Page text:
Seeing Herbie on the corner, looking a little worse for wear, reinforced the third agreement in Miguel Ruiz’s The Four Agreements that one should “not make assumptions.” I haven’t heard anything about Herbie since the eighties, nor have I called his publicists to check in, so why would I think that all was fine with him? It’s been a shock to see that Herbie’s not okay, as anyone or thing sitting on the corner of Warren Street on a Wednesday morning needs help/comfort/hope.

Now, I’ve been reflecting about my other assumptions. Just yesterday, I was speaking to the “Voice of Reason,” aka Tanique, about my forthcoming move to Paris. I’d started to get a twinge of nervousness regarding finding employment at the end of a four week course I’m taking (mind you, the same course is also offered across the bridge). I bought a ticket for three months, and somewhere in my mind, I must’ve made an assumption that I wouldn’t get a job in that time, so I called Valic and AXA about cashing out both of my retirement plans. I’d also made the assumption that I’d love the City of Light so much that I’d do anything to stay, including becoming a student yet again. I spent a good portion of yesterday researching programs, so that I could obtain a student visa, and ensure at least a solid year.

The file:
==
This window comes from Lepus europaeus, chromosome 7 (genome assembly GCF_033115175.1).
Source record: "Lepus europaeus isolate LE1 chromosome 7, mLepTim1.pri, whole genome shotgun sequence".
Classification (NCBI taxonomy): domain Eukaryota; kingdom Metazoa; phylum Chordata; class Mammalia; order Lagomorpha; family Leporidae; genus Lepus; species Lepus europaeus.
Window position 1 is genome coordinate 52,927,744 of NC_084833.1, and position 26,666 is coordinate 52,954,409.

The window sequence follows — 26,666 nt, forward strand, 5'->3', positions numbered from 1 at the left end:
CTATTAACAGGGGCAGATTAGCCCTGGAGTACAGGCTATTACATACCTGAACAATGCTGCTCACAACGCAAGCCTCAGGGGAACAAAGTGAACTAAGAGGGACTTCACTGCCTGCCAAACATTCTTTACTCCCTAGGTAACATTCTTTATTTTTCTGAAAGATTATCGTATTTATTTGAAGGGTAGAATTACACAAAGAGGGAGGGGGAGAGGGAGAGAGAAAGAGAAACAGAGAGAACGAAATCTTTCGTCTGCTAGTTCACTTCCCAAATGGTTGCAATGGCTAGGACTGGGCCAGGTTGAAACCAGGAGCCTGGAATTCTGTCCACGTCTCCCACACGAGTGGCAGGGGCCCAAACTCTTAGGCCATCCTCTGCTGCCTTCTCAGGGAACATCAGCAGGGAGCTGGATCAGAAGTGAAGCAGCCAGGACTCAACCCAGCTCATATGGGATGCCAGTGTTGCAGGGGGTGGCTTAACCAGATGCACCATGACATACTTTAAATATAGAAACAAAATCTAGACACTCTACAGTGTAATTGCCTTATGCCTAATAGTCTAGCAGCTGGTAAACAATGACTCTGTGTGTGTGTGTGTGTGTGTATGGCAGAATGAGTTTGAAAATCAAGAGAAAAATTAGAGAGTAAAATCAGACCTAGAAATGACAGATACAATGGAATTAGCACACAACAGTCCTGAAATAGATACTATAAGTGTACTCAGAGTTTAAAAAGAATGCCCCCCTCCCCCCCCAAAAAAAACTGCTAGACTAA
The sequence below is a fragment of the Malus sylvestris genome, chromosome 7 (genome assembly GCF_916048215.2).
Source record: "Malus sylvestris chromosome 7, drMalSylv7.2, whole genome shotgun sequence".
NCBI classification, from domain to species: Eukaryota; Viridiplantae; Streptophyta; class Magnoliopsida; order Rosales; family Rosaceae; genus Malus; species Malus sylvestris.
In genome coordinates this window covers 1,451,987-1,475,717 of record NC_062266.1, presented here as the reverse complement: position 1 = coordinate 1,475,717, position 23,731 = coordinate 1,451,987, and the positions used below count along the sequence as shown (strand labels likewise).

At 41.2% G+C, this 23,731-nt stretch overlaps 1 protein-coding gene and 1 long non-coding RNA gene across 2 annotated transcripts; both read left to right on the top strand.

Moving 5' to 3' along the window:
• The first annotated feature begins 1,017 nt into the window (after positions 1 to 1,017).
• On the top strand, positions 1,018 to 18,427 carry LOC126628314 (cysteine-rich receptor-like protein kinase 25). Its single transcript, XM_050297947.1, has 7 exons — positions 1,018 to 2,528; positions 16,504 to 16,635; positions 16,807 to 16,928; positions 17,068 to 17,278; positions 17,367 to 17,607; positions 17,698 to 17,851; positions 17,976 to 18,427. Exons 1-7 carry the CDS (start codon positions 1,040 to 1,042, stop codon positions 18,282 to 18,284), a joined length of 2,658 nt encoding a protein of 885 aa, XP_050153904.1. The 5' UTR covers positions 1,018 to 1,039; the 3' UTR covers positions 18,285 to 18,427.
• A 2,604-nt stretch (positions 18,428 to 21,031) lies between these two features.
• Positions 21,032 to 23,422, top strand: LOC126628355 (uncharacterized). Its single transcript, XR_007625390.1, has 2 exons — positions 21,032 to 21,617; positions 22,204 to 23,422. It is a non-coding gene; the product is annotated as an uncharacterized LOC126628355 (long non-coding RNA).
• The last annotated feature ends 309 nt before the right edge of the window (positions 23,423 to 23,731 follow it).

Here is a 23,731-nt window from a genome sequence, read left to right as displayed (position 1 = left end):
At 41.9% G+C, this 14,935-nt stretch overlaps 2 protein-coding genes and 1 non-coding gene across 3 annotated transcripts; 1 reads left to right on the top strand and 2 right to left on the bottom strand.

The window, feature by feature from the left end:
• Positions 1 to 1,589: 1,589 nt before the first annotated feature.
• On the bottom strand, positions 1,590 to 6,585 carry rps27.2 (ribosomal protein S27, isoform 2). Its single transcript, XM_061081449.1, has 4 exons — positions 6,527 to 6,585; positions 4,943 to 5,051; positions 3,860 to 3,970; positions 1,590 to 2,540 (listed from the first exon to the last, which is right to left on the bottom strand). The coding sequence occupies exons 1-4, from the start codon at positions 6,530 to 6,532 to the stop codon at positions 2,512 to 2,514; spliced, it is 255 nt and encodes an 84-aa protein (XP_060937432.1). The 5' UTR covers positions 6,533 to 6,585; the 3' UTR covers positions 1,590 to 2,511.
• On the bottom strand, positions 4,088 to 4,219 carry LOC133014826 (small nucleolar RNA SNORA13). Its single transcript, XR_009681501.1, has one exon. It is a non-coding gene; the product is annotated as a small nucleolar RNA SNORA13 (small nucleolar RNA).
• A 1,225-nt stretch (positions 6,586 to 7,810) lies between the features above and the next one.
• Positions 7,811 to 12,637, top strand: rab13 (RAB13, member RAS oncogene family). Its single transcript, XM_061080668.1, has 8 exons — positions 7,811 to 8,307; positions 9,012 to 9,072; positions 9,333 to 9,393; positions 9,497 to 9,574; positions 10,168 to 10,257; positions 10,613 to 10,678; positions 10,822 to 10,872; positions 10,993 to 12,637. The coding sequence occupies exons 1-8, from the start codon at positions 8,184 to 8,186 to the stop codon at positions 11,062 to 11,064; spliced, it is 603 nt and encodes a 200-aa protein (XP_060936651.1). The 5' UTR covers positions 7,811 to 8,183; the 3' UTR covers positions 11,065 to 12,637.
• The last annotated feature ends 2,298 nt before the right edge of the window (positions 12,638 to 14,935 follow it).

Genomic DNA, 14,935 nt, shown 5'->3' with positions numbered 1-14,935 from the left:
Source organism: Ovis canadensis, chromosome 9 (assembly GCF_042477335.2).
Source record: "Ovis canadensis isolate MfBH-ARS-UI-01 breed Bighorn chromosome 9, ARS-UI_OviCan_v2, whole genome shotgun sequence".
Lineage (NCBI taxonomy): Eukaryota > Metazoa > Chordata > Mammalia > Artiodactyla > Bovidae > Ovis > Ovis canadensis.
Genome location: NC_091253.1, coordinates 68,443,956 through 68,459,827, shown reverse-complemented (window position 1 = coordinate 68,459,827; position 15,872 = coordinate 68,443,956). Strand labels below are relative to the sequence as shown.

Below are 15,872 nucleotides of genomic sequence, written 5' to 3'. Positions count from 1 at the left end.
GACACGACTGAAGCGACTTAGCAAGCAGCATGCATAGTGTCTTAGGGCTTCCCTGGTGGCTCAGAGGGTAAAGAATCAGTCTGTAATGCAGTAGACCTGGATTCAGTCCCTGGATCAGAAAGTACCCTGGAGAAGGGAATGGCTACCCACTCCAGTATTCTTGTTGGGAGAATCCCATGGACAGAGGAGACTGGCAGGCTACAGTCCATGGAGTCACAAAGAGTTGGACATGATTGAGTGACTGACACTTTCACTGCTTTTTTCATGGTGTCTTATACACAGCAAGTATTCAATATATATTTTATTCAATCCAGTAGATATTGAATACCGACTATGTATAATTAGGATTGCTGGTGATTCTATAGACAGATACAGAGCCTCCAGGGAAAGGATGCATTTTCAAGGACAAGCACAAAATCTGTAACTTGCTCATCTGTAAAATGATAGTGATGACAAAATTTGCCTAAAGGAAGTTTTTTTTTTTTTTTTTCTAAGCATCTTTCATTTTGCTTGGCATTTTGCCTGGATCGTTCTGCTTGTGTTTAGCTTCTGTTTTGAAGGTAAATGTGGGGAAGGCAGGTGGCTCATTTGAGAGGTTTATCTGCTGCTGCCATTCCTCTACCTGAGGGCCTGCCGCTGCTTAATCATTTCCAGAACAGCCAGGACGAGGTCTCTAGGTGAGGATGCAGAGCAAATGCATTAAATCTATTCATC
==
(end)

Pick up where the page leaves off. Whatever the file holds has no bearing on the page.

Not only had I broken the agreement not to make assumptions, but I’d broken Chopra’s first spiritual law of success to chill out and live in the present moment. The Voice of Reason told me “No.” No to all niggling doubts and assumptions. No to racking up debt for a degree to stay in a country I may not love as much as I imagine I will. No to dipping into both savings plans, because according to her a job will come either in Paris or somewhere else. Leaving and moving elsewhere would be fine. No to worry, the antithesis of faith/belief.

So, yes to new adventures. Yes to living in the present moment, but still planning for the future. Yes to believing in myself, but knowing that I have others to lean on. Yes to not assuming (trying hard as hell at least). Yes to living fully while I’m healthy and able. Yes to appreciating and loving all that I’ve been given (including The Voice of Reason).